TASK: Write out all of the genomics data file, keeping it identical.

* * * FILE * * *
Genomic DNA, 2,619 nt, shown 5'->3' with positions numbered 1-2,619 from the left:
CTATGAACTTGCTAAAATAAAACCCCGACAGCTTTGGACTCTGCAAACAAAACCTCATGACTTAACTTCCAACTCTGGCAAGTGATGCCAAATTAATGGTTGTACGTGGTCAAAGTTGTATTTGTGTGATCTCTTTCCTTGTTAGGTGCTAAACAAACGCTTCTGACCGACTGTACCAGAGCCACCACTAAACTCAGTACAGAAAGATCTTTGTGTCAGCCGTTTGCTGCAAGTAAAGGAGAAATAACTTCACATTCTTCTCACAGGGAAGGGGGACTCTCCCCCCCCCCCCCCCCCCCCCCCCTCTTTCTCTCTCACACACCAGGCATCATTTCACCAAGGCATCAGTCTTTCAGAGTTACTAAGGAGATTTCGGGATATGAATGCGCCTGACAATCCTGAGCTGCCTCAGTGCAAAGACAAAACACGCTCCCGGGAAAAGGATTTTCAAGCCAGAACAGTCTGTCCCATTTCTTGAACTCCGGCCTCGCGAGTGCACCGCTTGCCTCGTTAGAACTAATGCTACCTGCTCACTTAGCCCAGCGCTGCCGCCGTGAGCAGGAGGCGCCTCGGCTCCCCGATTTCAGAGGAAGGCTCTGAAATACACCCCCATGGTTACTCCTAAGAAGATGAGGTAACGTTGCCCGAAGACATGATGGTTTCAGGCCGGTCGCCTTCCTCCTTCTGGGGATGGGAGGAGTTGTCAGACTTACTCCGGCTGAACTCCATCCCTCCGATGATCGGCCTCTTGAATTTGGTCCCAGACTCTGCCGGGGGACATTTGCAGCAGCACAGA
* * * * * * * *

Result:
Genomic DNA, 2,619 nt, shown 5'->3' with positions numbered 1-2,619 from the left:
CTATGAACTTGCTAAAATAAAACCCCGACAGCTTTGGACTCTGCAAACAAAACCTCATGACTTAACTTCCAACTCTGGCAAGTGATGCCAAATTAATGGTTGTACGTGGTCAAAGTTGTATTTGTGTGATCTCTTTCCTTGTTAGGTGCTAAACAAACGCTTCTGACCGACTGTACCAGAGCCACCACTAAACTCAGTACAGAAAGATCTTTGTGTCAGCCGTTTGCTGCAAGTAAAGGAGAAATAACTTCACATTCTTCTCACAGGGAAGGGGGACTCTCCCCCCCCCCCCCCCCCCCCCCCCTCTTTCTCTCTCACACACCAGGCATCATTTCACCAAGGCATCAGTCTTTCAGAGTTACTAAGGAGATTTCGGGATATGAATGCGCCTGACAATCCTGAGCTGCCTCAGTGCAAAGACAAAACACGCTCCCGGGAAAAGGATTTTCAAGCCAGAACAGTCTGTCCCATTTCTTGAACTCCGGCCTCGCGAGTGCACCGCTTGCCTCGTTAGAACTAATGCTACCTGCTCACTTAGCCCAGCGCTGCCGCCGTGAGCAGGAGGCGCCTCGGCTCCCCGATTTCAGAGGAAGGCTCTGAAATACACCCCCATGGTTACTCCTAAGAAGATGAGGTAACGTTGCCCGAAGACATGATGGTTTCAGGCCGGTCGCCTTCCTCCTTCTGGGGATGGGAGGAGTTGTCAGACTTACTCCGGCTGAACTCCATCCCTCCGATGATCGGCCTCTTGAATTTGGTCCCAGACTCTGCCGGGGGACATTTGCAGCAGCACAGA